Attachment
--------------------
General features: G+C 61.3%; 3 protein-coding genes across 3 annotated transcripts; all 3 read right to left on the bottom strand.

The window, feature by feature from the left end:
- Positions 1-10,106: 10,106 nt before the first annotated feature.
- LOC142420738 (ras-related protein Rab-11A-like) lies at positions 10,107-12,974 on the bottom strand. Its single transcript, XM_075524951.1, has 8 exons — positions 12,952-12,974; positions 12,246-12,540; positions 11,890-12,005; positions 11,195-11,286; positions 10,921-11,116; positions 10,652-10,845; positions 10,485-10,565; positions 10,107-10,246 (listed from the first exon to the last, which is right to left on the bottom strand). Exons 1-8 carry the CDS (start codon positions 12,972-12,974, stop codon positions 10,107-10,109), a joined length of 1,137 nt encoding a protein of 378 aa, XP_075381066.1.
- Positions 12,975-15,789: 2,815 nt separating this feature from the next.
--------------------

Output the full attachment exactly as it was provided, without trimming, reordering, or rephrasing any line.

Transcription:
General features: G+C 61.3%; 3 protein-coding genes across 3 annotated transcripts; all 3 read right to left on the bottom strand.

The window, feature by feature from the left end:
- Positions 1-10,106: 10,106 nt before the first annotated feature.
- LOC142420738 (ras-related protein Rab-11A-like) lies at positions 10,107-12,974 on the bottom strand. Its single transcript, XM_075524951.1, has 8 exons — positions 12,952-12,974; positions 12,246-12,540; positions 11,890-12,005; positions 11,195-11,286; positions 10,921-11,116; positions 10,652-10,845; positions 10,485-10,565; positions 10,107-10,246 (listed from the first exon to the last, which is right to left on the bottom strand). Exons 1-8 carry the CDS (start codon positions 12,972-12,974, stop codon positions 10,107-10,109), a joined length of 1,137 nt encoding a protein of 378 aa, XP_075381066.1.
- Positions 12,975-15,789: 2,815 nt separating this feature from the next.